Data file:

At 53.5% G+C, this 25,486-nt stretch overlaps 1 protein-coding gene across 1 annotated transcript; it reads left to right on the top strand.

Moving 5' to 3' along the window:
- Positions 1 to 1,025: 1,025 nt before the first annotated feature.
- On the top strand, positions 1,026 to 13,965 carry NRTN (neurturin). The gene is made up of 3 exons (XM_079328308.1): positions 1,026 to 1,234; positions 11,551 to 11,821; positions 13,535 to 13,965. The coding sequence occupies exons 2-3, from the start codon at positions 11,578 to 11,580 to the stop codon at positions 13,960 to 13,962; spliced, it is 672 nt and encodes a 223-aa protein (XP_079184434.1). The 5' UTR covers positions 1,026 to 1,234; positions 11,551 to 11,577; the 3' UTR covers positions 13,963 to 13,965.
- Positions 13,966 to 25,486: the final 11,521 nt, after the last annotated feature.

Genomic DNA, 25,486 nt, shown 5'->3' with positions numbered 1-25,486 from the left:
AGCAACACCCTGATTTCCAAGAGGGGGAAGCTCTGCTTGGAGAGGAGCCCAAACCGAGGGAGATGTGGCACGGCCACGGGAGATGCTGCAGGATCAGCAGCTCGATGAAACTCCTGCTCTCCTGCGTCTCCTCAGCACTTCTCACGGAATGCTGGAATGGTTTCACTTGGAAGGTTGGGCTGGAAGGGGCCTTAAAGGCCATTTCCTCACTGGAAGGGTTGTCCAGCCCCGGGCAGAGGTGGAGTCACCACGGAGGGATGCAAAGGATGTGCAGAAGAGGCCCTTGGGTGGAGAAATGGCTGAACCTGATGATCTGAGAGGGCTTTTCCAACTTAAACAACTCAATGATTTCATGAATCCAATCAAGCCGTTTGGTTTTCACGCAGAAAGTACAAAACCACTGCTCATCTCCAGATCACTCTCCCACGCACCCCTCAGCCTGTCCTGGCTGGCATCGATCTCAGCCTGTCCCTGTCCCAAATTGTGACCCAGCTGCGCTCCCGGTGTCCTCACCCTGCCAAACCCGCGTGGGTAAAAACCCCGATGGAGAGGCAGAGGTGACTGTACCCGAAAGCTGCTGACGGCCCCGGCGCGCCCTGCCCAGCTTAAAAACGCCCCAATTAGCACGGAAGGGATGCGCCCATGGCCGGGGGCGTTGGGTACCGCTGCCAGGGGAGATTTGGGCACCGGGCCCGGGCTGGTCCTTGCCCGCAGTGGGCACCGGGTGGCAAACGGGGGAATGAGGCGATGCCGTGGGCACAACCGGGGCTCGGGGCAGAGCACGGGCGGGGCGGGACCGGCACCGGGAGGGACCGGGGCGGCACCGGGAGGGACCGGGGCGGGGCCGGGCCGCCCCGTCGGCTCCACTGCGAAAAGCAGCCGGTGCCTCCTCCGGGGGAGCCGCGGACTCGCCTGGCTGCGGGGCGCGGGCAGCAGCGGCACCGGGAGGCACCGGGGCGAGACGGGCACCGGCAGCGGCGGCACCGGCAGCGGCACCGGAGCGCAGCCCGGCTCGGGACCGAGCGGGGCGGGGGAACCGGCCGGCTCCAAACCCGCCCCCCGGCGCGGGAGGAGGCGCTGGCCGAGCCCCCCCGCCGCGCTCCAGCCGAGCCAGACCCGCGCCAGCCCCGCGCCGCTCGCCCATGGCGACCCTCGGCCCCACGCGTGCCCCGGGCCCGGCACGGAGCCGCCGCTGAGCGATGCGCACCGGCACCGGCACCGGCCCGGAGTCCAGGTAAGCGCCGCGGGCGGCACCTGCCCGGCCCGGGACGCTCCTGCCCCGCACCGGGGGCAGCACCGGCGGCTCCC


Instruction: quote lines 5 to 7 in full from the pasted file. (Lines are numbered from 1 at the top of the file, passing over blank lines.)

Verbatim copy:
- Positions 13,966 to 25,486: the final 11,521 nt, after the last annotated feature.

Genomic DNA, 25,486 nt, shown 5'->3' with positions numbered 1-25,486 from the left:
AGCAACACCCTGATTTCCAAGAGGGGGAAGCTCTGCTTGGAGAGGAGCCCAAACCGAGGGAGATGTGGCACGGCCACGGGAGATGCTGCAGGATCAGCAGCTCGATGAAACTCCTGCTCTCCTGCGTCTCCTCAGCACTTCTCACGGAATGCTGGAATGGTTTCACTTGGAAGGTTGGGCTGGAAGGGGCCTTAAAGGCCATTTCCTCACTGGAAGGGTTGTCCAGCCCCGGGCAGAGGTGGAGTCACCACGGAGGGATGCAAAGGATGTGCAGAAGAGGCCCTTGGGTGGAGAAATGGCTGAACCTGATGATCTGAGAGGGCTTTTCCAACTTAAACAACTCAATGATTTCATGAATCCAATCAAGCCGTTTGGTTTTCACGCAGAAAGTACAAAACCACTGCTCATCTCCAGATCACTCTCCCACGCACCCCTCAGCCTGTCCTGGCTGGCATCGATCTCAGCCTGTCCCTGTCCCAAATTGTGACCCAGCTGCGCTCCCGGTGTCCTCACCCTGCCAAACCCGCGTGGGTAAAAACCCCGATGGAGAGGCAGAGGTGACTGTACCCGAAAGCTGCTGACGGCCCCGGCGCGCCCTGCCCAGCTTAAAAACGCCCCAATTAGCACGGAAGGGATGCGCCCATGGCCGGGGGCGTTGGGTACCGCTGCCAGGGGAGATTTGGGCACCGGGCCCGGGCTGGTCCTTGCCCGCAGTGGGCACCGGGTGGCAAACGGGGGAATGAGGCGATGCCGTGGGCACAACCGGGGCTCGGGGCAGAGCACGGGCGGGGCGGGACCGGCACCGGGAGGGACCGGGGCGGCACCGGGAGGGACCGGGGCGGGGCCGGGCCGCCCCGTCGGCTCCACTGCGAAAAGCAGCCGGTGCCTCCTCCGGGGGAGCCGCGGACTCGCCTGGCTGCGGGGCGCGGGCAGCAGCGGCACCGGGAGGCACCGGGGCGAGACGGGCACCGGCAGCGGCGGCACCGGCAGCGGCACCGGAGCGCAGCCCGGCTCGGGACCGAGCGGGGCGGGGGAACCGGCCGGCTCCAAACCCGCCCCCCGGCGCGGGAGGAGGCGCTGGCCGAGCCCCCCCGCCGCGCTCCAGCCGAGCCAGACCCGCGCCAGCCCCGCGCCGCTCGCCCATGGCGACCCTCGGCCCCACGCGTGCCCCGGGCCCGGCACGGAGCCGCCGCTGAGCGATGCGCACCGGCACCGGCACCGGCCCGGAGTCCAGGTAAGCGCCGCGGGCGGCACCTGCCCGGCCCGGGACGCTCCTGCCCCGCACCGGGGGCAGCACCGGCGGCTCCC